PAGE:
Beirut is the posterchild for a divided city.[i] 15 years of fighting during Lebanon’s civil war (1975-1990) saw the capital city split by ethnic, religious, and physical lines. These divisions did not end with the war. Over three decades later, sectarianism, segregation, economic inequality, and violence are a lasting part of Beirut’s post-war legacy.

The physical reconstruction of the city centre in post-war Beirut is believed to have played a role in these enduring divisions. When the reconstruction process began, many Beirutis saw it as an opportunity for society to heal. The public domain could be remade and revived, and in this way a space for reconciliation would be built.

A building site: empty land with three tall cranes and buildings in the background

Solidere building site in Beirut. Credit: Shutterstock/David Dennis

Instead, the work, which was carried out by the private company Solidere, has been accused of promoting a culture of ‘amnesia’ around the civil war, as well as exacerbating socio-economic divisions. When Solidere rebuilt Downtown Beirut, they sought to remove all physical remnants of the war. In their place, a shiny new imagined centre was built.

But burying traces of war does not necessarily mean the past is buried too – and failing to create a unified space may be contributing to a divided society.

Diners sit outside at a restaurant with a clock tower in the background

Nejmeh Square in Downtown Beirut. Credit: Shutterstock/Sun_Shine

Solidere’s reconstruction process, which began shortly after the war ended, seemed set on destroying all traces of recent history, and streets and buildings quickly fell prey to the bulldozers. By 1993, 80 per cent of structures in Downtown were damaged irreparably – yet only a third of this had been caused by the war itself.[ii]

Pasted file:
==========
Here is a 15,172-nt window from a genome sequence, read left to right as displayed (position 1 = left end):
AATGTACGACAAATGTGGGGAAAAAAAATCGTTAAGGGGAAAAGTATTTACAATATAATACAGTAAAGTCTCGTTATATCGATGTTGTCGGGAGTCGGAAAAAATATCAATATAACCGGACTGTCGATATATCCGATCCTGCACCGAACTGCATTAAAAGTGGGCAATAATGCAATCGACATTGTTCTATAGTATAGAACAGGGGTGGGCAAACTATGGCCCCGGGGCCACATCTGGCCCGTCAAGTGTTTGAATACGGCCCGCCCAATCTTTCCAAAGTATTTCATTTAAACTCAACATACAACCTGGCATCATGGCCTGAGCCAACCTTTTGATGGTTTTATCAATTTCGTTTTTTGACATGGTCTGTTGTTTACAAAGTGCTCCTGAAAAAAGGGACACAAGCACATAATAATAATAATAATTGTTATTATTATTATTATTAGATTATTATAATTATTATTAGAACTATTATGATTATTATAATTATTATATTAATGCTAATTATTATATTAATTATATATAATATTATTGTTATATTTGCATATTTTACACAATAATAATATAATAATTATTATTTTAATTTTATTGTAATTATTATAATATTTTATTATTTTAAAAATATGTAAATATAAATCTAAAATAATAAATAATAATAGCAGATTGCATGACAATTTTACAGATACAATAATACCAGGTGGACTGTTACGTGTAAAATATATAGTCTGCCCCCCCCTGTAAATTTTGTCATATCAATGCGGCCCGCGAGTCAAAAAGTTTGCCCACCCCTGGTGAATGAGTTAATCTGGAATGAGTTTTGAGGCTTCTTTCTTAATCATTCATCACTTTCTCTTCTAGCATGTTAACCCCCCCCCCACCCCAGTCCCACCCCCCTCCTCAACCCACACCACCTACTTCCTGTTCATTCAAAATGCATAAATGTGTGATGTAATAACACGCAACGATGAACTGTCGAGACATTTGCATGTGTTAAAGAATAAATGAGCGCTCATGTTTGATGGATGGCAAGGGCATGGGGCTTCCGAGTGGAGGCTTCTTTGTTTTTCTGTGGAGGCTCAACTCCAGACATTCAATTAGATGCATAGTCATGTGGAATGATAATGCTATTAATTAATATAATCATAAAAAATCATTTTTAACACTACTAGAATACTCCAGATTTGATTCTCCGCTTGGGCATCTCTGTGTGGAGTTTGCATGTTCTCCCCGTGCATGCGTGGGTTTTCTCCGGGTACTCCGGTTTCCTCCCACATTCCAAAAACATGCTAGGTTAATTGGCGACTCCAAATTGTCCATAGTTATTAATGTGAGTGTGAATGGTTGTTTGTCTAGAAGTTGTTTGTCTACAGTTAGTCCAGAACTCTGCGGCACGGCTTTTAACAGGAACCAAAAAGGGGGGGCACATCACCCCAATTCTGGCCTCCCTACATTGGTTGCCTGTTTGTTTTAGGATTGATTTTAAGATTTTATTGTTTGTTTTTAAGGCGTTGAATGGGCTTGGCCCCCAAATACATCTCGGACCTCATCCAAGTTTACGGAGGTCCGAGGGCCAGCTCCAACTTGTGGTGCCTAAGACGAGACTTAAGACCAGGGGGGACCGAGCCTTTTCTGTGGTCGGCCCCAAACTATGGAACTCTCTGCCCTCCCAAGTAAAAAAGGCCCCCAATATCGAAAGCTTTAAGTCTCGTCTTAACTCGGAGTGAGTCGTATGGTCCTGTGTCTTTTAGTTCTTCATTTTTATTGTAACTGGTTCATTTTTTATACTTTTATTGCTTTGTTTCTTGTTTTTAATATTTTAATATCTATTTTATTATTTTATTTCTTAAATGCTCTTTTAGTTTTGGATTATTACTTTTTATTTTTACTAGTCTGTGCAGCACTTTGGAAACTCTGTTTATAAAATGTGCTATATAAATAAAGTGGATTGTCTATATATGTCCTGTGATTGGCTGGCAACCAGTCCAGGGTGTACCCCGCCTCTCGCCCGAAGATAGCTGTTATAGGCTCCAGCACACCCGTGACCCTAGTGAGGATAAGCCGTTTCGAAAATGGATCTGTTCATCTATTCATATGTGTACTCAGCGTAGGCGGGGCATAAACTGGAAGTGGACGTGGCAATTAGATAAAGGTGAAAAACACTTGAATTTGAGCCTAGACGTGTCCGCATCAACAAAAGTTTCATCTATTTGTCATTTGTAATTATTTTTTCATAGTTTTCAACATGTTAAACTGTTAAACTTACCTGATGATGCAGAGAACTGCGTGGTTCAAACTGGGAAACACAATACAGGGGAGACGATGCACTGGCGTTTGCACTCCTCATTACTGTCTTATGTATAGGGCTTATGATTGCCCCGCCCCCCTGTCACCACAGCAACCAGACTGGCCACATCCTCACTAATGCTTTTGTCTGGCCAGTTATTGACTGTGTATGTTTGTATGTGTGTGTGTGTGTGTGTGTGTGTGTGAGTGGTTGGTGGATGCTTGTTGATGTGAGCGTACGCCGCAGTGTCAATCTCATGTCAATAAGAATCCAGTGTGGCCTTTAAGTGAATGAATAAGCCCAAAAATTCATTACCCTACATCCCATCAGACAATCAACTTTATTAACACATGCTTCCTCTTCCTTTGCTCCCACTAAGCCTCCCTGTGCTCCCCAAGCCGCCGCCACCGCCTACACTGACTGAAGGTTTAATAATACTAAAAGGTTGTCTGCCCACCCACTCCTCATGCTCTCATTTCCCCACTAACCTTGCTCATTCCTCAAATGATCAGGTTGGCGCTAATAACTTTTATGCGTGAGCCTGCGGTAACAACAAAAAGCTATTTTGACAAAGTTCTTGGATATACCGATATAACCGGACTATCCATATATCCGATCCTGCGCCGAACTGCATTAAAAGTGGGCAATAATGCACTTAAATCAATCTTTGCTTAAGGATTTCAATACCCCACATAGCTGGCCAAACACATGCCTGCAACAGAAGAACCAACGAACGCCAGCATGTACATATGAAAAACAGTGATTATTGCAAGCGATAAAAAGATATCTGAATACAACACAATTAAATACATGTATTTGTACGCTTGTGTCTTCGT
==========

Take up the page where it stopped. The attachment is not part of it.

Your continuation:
For many, Solidere’s reconstruction of Downtown is the embodiment of the state’s policy of amnesia. The Taif Accord signed in 1989 to formally end the civil war proclaimed that there was ‘no victor and no vanquished’ in Lebanon. It suggested no mechanism for dealing with the legacy of fighting, nor did it mention victims. By circumventing the issue of responsibility, the state could begin to move forward. At the same time, it encouraged a culture of forgetting, leading to accusations of a state-sponsored amnesia in the country. One activist noted that ‘the downtown is the core of the reconstruction ideology — that we don’t need to look at the past’.[iii]

It’s been claimed that, for ‘communities of difference’ to be successful, there must be a ‘studied historical absentmindedness’.[iv] Given a general amnesty law in 1991, a broadcasting censorship law in 1994, and a law in 1995 enabling ‘the missing’ to be classified as ‘dead’, it seems unlikely that remembering the past would yield justice in the present. This ‘amnesia’ could therefore help to promote harmonious co-existence.[v] For some, forgetfulness is seen as ‘an antidote to future conflict’.[vi]

Read the full blog on the ICSR website here.